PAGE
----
Recent research has suggested that those who multitask are in fact less efficient than their single tasking counterparts. The problem with such research is that it uses single tasking benchmarks to evaluate multitasking. Generation Next does not measure success by the same benchmarks as their single tasking predecessors. Success in the next phase of the digital age will require that business adopt the same benchmarks as the multitasking digital natives who will dominate that new frontier. Knowing these benchmarks, and how to achieve them, are three of the business skills Generation Next can teach business today.


Social Networking – Seeing is Believing

One of the major differences between Generation Next and their predecessors is that the relationships adeptly built in the virtual space transfer seamlessly into the physical and business worlds. Such online social network relationships are not developed through long online encounters, but rather through the regular and attentive communications in short bursts. Generation Next uses text messaging, email and online social networking sites to stay in constant contact with their online friends. These communiqués are brief and often deal with seemingly unimportant information such as “what’s for lunch” and “out walking the dog” yet it is this level of personal revelation that promote the friendships that later become referrals and other types of business.


Lesson 1: It’s All About Relationships

Generation Next is all about the relationship. Given the choice between a product or service provider that is better and one that is more personable, Generation Next will choose the more personable every time. Experts from Zig Zigler to Jim Cathcart to myself have stressed the importance of relationships in the workplace and with customers, clients and potential clients. Generation Next has simply made this process more efficient and more powerful with technology. 


The best online social networkers have discovered that effective online social networking requires between seven and ten hours per week. Single-taskers have traditionally dedicated 2 hours per business day to social networking. Generation Next multitaskers have found short networking periods to be far more personal and thus far more efficient.


Tactic 1: Network Ten Hours Each Week

  • Keep an email window open and respond quickly to networking opportunities. 
  • Keep these contacts short and invite them to a more in depth conversation later.
  • Take fifteen to thirty minutes each day to look for new network contacts through online interest groups,


Lesson 2: Keep Your Network “In the Loop”

People are naturally social creatures and they are insatiably interested in what others are doing. Generation Next has taken this social interest to the level of art form utilizing every technology to share the moment-to-moment “updates” of their lives. Social websites such as Facebook, Twitter and Plaxo provide the opportunity to share these “updates” directly with contacts and network members. The newest versions of these sites allow all three sites to receive “updates” from a single dispatch through the website. Other social websites such as LinkedIn have taken note of this important trend and have added the ability to incorporate such microblogs.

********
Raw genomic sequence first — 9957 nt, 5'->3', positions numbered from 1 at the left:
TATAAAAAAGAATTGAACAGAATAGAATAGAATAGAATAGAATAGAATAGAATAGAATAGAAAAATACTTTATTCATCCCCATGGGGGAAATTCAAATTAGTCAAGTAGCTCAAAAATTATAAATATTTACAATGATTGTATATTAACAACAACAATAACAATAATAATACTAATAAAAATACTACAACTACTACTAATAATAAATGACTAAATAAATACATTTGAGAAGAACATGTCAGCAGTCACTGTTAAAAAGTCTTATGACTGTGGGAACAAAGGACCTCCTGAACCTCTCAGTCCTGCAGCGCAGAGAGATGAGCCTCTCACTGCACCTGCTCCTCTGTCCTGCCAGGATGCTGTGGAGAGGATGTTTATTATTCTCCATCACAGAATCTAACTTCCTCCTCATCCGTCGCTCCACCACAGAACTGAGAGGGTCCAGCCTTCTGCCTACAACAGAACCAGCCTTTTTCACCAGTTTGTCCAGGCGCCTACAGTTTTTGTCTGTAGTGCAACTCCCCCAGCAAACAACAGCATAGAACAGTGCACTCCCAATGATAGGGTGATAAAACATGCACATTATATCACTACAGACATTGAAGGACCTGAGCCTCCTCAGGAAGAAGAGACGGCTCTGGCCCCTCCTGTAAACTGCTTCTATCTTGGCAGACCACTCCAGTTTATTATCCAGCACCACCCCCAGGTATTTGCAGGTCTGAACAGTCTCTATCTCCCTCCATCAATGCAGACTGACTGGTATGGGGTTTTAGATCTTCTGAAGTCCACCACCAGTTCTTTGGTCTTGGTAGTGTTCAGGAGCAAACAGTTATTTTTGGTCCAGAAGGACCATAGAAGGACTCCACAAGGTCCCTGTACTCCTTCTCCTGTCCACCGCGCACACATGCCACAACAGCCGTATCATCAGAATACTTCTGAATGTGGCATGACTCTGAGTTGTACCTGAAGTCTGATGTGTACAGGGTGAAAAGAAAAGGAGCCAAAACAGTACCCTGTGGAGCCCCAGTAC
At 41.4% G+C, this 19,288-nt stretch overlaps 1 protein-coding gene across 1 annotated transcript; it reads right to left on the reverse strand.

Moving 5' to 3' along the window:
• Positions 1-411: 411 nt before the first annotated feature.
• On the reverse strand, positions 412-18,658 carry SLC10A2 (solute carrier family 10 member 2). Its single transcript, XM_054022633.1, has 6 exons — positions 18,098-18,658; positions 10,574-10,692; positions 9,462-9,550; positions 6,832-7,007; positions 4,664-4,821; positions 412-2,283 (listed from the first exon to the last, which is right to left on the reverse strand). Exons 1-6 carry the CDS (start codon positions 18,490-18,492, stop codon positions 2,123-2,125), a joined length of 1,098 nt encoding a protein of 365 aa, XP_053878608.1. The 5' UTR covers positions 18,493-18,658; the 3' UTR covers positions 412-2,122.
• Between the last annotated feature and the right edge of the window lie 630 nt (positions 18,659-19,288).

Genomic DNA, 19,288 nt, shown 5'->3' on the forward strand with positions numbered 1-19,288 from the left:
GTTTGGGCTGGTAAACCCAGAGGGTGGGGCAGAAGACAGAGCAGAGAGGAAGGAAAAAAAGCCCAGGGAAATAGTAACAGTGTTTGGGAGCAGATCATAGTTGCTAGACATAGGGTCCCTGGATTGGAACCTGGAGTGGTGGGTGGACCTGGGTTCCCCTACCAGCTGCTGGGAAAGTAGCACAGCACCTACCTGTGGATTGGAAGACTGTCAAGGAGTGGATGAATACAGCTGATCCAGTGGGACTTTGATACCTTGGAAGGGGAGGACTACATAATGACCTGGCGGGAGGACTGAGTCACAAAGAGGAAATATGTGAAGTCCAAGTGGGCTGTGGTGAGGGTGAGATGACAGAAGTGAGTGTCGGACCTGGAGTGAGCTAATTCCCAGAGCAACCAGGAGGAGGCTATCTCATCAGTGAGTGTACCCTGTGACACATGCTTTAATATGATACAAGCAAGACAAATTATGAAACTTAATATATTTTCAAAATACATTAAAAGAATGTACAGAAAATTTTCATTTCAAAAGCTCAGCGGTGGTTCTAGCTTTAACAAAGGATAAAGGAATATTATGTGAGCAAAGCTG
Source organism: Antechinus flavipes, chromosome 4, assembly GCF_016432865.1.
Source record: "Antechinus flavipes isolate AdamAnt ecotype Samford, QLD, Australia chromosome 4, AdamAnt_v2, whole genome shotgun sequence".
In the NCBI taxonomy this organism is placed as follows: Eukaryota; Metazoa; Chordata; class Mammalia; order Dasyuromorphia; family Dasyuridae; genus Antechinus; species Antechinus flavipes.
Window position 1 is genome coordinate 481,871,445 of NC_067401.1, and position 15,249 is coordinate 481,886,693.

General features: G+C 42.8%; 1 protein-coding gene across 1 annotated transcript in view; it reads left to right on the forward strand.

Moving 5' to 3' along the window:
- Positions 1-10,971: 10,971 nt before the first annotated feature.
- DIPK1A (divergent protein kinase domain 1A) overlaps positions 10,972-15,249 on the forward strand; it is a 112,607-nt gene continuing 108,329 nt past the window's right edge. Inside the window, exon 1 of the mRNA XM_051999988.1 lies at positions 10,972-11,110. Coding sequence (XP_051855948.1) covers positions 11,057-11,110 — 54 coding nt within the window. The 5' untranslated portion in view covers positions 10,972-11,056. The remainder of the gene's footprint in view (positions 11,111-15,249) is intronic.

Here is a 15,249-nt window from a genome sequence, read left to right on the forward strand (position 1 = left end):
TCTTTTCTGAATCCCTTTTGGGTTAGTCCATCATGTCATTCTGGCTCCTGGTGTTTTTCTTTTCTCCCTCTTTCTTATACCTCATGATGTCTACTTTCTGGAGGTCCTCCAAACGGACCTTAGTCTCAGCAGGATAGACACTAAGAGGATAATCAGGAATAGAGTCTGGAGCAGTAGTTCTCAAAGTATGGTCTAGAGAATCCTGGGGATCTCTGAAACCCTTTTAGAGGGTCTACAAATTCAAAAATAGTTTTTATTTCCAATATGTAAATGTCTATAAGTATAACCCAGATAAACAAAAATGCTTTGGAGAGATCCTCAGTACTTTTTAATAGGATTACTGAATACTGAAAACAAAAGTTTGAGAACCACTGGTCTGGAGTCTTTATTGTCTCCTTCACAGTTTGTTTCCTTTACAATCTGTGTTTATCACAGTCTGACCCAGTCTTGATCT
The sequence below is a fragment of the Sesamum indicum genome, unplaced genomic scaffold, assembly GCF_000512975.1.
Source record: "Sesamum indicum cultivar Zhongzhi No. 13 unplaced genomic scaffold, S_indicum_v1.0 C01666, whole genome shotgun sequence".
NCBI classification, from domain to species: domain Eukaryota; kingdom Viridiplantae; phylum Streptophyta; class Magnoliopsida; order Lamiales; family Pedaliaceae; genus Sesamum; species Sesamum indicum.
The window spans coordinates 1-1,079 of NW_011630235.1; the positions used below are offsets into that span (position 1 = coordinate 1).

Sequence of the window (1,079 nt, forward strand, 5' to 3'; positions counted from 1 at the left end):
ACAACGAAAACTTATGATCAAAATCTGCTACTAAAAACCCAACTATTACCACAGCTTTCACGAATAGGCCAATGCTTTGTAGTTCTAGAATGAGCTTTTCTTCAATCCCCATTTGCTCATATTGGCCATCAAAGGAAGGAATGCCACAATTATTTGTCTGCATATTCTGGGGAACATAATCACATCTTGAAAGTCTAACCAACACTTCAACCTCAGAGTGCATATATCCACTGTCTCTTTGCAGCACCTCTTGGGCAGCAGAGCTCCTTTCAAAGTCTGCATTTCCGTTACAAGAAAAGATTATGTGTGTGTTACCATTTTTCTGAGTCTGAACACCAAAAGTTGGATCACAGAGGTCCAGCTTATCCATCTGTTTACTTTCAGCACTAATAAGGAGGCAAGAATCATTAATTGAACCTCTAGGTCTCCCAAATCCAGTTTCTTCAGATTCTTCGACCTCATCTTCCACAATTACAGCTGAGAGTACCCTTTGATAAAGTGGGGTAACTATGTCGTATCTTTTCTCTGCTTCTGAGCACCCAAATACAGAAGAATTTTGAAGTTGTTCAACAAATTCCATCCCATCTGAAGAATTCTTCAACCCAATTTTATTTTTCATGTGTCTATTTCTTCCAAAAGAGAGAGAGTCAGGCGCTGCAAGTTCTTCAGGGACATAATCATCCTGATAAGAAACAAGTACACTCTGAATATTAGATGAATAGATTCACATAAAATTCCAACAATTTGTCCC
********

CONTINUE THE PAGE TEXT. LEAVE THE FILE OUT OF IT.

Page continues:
Tactic 2: Be Interesting to Your Network

  • Keep your social network profiles interesting with regular updates on projects, opportunities, triumphs and even challenges.
  • Make your “Updates” valuable to your network.
  • Share lessons learned and problems to avoid through your “Updates.”


Lesson 3: Be a Real Person by Expressing Yourself

Beyond the voyeuristic curiosity that makes profile “updates” Twitter so popular, there is a need to gain insight and understanding of those with whom we associate ourselves. Self-expression sites such as YouTube, Flickr and SlideShare provide the personal and professional insights that members of Generation Next require to make personal connections. More than just a networking opportunity or multitasking project, these expression sites allow for the not only the exhibit projects and proposals, but to showcase talents and triumphs. The major social websites have recognized the importance of self-expression sites to the digital generation. The best part is that in most cases, it takes only minutes to share a project completed for a wholly different purpose. Generation Next knows that the best multitasking is actually retasking.


Tactic 3: Project a Well-Crafted and Genuine Image

  • Decorate your Social Networking Profiles as you would your home and office space, with favorite pictures and even music.
  • Display images of diplomas, awards, certificates and even your children’s artwork, these say who you are and what you value.
  • Promote your projects, programs and passions through video, slides and other multimedia tools.


Unfortunately, those of us not weaned on the internet and multiplayer simulation-based role-playing video games will never master the art of multitasking. However, by applying the lessons and tactics of Generation Next, we can master their market and succeed in their digital world.


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High Alert Institute